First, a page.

The court case lasted over 8 months.
In August 2017, in Qena, 20-year-old Egyptian woman, Rania, undeterred by the danger that might come to her, repeatedly fought back her sexual harasser and refused to let him get away.
Rania, who was making her way to the local market, was caught off guard by 25-year-old Islam, who walked stealthily by her and abruptly grabbed her from behind. In sprint mode and thinking he made a clean break, Islam is surprised to find Rania chasing after him while she repeatedly beats him over the head with her handbag. They continue in the cat and mouse manner until a passerby intervenes, stopping the perpetrator from making a run for it.
Refusing to relinquish her rights, Rania then turned him in to the police, in a stark contradiction to the habitual stance of silence that is common with sexual harassment scenarios in Egypt.
The whole debacle was captured by a nearby CCTV, and the video then went viral on social media channels and was used as evidence in the case against the sexual harasser.
A few days ago, Islam was sentenced to three years in jail, according to Egypt Independent. He will also be facing a doubling of his penalties if the action is repeated.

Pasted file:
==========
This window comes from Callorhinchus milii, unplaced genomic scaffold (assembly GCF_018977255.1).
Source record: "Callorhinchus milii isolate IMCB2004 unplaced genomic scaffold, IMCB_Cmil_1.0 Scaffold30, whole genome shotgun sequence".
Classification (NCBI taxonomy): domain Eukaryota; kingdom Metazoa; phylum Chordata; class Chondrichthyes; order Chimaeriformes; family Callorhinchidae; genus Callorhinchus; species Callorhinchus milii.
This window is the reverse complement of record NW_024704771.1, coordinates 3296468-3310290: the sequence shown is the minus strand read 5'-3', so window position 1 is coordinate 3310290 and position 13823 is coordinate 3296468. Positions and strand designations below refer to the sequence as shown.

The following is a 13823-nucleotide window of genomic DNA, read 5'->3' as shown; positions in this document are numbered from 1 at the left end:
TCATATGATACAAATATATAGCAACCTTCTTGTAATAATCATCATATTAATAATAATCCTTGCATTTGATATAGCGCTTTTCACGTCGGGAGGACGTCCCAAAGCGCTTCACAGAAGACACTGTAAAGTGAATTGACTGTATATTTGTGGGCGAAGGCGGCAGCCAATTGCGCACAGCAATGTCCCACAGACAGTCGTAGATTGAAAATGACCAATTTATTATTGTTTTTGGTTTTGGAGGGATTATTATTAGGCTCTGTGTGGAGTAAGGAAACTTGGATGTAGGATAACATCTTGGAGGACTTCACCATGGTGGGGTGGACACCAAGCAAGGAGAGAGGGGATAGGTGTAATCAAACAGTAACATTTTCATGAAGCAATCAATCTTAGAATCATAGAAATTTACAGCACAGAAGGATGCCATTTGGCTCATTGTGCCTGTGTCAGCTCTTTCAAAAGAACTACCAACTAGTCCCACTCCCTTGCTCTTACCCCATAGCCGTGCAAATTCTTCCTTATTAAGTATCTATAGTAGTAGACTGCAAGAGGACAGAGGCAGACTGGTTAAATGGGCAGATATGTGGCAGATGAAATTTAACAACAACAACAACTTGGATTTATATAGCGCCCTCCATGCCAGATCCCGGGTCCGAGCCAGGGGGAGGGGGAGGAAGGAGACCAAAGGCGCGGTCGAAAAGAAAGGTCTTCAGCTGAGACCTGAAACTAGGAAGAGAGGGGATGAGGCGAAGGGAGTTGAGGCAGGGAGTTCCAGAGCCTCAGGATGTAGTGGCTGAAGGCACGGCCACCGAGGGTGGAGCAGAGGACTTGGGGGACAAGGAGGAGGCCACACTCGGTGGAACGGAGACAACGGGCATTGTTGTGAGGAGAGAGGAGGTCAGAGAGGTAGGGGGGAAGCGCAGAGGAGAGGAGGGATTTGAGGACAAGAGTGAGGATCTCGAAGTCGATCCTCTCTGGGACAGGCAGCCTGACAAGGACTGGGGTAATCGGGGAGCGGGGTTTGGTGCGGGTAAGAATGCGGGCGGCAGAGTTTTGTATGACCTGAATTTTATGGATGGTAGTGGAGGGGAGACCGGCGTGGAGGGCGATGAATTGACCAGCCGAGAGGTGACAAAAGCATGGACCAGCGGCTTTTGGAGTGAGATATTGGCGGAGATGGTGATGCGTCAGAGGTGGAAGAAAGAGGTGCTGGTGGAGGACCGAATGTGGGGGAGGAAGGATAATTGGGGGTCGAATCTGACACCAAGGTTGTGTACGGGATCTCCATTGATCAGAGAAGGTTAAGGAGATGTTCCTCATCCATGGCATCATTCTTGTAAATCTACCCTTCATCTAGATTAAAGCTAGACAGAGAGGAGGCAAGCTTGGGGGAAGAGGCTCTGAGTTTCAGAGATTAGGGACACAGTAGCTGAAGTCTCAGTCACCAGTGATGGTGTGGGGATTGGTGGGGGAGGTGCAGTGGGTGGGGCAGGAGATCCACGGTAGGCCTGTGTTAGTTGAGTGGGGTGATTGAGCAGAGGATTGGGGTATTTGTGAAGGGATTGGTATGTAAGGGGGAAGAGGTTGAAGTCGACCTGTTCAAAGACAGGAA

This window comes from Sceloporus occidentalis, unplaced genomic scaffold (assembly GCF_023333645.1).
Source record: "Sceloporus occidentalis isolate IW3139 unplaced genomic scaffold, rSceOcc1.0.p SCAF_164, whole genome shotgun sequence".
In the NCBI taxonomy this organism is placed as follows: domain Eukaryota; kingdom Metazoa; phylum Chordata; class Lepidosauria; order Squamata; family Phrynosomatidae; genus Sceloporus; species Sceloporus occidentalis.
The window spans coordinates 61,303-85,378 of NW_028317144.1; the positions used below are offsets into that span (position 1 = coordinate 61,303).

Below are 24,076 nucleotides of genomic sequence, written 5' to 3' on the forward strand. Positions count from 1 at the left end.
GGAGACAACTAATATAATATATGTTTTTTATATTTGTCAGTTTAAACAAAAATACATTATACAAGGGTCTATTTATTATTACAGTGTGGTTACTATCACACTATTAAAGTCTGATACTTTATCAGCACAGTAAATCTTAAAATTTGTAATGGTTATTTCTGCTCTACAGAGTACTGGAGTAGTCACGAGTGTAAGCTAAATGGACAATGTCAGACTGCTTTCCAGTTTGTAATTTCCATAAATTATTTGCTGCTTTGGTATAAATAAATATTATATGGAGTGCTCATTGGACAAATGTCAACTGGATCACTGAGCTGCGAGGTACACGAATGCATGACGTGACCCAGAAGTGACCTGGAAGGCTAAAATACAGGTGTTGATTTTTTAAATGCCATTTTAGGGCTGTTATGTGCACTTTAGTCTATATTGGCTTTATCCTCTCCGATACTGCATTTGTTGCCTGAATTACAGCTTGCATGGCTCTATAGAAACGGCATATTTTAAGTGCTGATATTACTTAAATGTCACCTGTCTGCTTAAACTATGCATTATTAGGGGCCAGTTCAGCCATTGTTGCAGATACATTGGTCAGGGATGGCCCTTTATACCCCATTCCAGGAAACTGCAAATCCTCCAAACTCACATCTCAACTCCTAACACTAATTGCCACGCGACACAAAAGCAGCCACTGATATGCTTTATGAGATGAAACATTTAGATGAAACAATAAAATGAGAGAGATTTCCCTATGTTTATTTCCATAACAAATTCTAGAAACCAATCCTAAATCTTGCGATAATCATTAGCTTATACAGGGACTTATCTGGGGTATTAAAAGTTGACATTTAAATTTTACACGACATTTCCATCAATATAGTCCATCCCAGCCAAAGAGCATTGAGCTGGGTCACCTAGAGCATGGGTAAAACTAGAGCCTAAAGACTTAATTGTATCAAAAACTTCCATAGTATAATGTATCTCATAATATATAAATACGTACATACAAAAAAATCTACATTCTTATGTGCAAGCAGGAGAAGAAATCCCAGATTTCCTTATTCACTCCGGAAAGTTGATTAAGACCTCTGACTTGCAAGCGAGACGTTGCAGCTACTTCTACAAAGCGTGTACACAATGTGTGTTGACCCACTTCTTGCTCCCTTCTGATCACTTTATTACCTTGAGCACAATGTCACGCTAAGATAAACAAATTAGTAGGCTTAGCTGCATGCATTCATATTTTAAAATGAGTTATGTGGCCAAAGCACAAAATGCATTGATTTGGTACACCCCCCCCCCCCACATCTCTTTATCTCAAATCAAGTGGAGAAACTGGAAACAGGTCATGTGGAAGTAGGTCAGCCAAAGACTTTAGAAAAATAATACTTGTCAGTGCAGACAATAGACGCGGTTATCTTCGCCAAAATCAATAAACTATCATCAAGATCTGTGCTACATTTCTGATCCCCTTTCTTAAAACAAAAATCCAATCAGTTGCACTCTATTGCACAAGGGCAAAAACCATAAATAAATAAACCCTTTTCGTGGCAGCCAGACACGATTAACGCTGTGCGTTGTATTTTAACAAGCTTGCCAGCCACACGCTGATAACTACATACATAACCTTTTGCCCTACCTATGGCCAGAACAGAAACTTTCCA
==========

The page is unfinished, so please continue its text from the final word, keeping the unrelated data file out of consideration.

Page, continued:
This is a first in Egypt and a cause for celebration, as local Oena office of Egypt’s National council for women put it. With an increase in sexual harassement fines from to range between EGP 5000 to EGP 10,000, lawmakers are fast moving to combat the phenomena. In Egypt, clear cut laws criminalizing sexual harassment were non-existent up until 2014. Fines of EGP 3000 to EGP 5000 and jail sentences imposed on sexual harassers were only put into place in Egypt in recent years.
Sexual harassment is a rampant issue in Egypt, with victims refusing to speak out, due to societal pressure and taboos. And a lot of the times, even when reported, no firm legal action is taken, up until recently that is. According to a study released by UN women in 2013, it was found that 93% of women have suffered sexual harassment in Egypt. Having been recognized as a serious social and legal problem in Egypt, the recent events are a step in the right direction.